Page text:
Today, Tuesday, April 2, is Equal Pay Day across the nation. According to Census data, the median income for a woman working full-time is 80 percent of that earned by a man, as Voice of America reports. This week, on the Numbers Racket, we’re going to take a look at what that means for Pennsylvania.
$52,111: The median salary, as of 2017, for a man working full-time in Pennsylvania.
$41,977: The median salary, as of 2017, for a woman working full-time in Pennsylvania.
80.46 percent: The earnings ratio between the median incomes of men and women working full-time in Pennsylvania, as of 2017.
24: Pennsylvania’s nationwide ranking, as of 2017, for the median income gap between men and women, both working full-time.
Now, these are the old district numbers, but here’s a breakdown, by congressional district, as of 2017:
Source: American Association of University WomenSo what does the rest of the nation look like?
$52,146: The national median salary, as of 2017, for an American man working full-time, which means Pennsylvania finishes just below the national median.
$41,977: The national median salary, as of 2017, for an American woman working full-time.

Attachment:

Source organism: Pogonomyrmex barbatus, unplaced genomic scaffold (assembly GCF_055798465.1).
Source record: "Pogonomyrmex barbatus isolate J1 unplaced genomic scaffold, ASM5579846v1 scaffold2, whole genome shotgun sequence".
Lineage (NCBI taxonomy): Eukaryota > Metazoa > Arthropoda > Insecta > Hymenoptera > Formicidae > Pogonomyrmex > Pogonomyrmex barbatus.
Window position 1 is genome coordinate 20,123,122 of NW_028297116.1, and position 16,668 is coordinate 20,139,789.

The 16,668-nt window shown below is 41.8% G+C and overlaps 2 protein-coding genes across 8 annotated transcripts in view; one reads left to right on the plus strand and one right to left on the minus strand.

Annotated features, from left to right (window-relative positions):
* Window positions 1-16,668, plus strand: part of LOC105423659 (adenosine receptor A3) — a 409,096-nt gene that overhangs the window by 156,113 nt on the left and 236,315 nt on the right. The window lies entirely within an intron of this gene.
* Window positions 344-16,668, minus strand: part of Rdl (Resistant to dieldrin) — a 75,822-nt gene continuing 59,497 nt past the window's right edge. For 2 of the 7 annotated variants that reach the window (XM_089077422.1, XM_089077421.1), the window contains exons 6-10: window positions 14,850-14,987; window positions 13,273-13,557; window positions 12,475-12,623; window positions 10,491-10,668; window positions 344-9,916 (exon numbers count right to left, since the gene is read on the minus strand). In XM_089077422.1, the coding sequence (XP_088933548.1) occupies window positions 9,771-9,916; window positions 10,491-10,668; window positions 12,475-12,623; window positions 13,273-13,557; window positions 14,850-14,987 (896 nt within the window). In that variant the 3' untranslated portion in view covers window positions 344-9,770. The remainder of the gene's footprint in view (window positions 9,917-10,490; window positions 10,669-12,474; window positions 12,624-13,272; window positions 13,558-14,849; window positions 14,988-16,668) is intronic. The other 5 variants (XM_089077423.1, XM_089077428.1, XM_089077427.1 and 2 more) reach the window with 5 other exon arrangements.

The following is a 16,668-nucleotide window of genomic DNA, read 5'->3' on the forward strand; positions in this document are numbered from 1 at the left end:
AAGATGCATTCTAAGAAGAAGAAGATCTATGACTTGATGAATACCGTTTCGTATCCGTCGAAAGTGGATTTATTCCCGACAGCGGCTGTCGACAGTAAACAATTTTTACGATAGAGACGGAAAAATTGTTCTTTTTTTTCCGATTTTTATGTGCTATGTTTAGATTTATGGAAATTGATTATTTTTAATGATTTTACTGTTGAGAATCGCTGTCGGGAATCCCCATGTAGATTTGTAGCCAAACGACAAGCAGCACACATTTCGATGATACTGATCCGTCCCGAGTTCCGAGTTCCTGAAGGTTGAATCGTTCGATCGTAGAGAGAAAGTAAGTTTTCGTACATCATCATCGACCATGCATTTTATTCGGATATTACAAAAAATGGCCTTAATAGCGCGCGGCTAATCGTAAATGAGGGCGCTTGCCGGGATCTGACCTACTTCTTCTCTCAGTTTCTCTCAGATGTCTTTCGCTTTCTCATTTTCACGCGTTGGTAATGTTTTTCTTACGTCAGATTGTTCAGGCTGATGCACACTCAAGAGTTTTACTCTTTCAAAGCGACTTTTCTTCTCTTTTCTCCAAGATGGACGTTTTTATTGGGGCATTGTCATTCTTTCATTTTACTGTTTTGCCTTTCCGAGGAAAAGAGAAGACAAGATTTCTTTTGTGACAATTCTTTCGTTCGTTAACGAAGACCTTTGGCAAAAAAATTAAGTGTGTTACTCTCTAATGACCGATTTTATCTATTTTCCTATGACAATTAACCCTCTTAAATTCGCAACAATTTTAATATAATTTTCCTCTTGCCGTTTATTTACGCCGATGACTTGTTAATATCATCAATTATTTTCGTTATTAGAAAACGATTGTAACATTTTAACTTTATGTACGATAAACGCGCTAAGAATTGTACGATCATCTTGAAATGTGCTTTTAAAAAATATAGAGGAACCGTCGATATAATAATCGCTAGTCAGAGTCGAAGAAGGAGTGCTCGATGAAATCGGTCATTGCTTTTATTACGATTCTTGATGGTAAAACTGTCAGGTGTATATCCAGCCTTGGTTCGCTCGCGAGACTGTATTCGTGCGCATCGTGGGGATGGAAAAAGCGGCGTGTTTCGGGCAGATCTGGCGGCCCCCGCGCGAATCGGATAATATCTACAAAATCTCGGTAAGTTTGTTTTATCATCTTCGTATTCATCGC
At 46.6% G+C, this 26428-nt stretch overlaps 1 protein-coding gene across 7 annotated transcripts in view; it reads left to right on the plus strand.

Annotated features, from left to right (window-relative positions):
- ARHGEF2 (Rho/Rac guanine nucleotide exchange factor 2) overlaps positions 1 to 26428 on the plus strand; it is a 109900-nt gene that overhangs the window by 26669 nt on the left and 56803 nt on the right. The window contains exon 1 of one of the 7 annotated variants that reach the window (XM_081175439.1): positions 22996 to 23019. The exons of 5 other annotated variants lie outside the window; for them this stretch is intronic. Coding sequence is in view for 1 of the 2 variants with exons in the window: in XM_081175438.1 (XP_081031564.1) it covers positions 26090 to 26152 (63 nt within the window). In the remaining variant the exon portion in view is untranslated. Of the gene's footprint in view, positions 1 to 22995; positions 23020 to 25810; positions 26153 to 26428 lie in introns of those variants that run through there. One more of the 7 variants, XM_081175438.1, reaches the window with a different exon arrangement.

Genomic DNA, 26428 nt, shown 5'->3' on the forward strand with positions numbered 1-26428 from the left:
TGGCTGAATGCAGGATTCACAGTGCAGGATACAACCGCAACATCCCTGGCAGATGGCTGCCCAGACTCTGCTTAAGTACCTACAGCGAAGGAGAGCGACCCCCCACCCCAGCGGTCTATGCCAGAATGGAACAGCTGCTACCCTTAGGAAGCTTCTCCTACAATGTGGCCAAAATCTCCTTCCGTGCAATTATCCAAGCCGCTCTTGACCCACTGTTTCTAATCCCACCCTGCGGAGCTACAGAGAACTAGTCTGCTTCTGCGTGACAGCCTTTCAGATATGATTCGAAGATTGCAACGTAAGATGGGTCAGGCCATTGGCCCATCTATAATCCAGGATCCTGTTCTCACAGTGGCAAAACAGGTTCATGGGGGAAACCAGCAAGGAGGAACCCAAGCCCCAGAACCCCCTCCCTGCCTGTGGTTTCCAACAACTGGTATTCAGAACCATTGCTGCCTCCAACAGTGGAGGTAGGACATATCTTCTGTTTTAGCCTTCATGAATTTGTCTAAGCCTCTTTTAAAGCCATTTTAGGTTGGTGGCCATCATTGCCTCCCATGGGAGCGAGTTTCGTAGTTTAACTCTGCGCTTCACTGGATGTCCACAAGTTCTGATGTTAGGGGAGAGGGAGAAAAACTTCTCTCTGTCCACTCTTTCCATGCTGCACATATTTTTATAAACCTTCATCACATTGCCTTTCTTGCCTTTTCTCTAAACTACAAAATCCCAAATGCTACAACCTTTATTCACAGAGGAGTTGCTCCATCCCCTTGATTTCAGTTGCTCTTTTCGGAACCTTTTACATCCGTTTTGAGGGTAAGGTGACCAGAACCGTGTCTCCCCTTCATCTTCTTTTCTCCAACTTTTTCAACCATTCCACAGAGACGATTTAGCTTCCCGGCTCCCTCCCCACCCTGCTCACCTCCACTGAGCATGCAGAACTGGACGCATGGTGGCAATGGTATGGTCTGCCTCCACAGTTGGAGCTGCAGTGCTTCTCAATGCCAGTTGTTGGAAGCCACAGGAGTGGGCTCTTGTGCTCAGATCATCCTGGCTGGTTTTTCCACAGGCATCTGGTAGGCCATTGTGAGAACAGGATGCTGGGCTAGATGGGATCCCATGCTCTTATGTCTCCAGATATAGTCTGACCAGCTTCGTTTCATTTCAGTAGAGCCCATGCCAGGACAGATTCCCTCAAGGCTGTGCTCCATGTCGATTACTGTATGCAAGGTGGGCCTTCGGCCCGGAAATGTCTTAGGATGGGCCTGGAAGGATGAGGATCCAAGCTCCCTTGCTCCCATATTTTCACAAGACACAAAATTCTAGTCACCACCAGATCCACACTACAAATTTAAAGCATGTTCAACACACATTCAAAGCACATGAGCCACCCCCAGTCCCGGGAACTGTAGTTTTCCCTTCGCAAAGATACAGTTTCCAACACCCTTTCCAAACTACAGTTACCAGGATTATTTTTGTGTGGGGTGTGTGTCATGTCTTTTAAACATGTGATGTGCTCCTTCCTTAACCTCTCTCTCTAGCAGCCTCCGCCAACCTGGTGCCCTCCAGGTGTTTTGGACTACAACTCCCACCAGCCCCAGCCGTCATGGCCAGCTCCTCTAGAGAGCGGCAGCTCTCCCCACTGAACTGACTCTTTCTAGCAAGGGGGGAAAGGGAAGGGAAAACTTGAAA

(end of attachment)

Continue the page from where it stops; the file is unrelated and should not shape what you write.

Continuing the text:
80.50 percent: The income ratio between the median salaries for men and women working full time, nationwide, as of 2017.
California finishes atop the AAUW rankings list. The median income for full-time working men in the Golden State, as of 2017, was $52,487, compared to $46,783 for women. That’s an income ratio of 89.13 percent, the report concluded.
Washington, D.C. ($74,877/$66,679) finished second. New York ($55,636/48,901), Florida ($42,261/$36,746), and Delaware ($54,657/$47,052) rounded out the top five.
Louisiana — where a man working full-time earned a median income of $50,445, compared to $34,708 for a woman — finished last in the rankings list. Utah ($52,249/$37,252), Indiana ($50,782/$37,167), Alabama $48,199/$35,414), and West Virginia ($47,425/$35,078) completed the bottom five states for the median income gap, the report showed.
From Glassdoor, here’s how the United States shapes up compared to other countries (the economics website last took a similar pulse in 2016):
But, there are some encouraging signs, as the Glassdoor report notes:
Based on over 425,000 salaries shared by full-time U.S. employees on Glassdoor, men earn 21.4 percent higher base pay than women on average (or women earn 79 cents per dollar men earn). However, comparing workers of similar age, education and experience, shrinks the gap to 19.1 percent. Furthermore, after comparing workers with the same job title, employer and location, the gender pay gap in the U.S. falls to 4.9 percent (95.1 cents per dollar).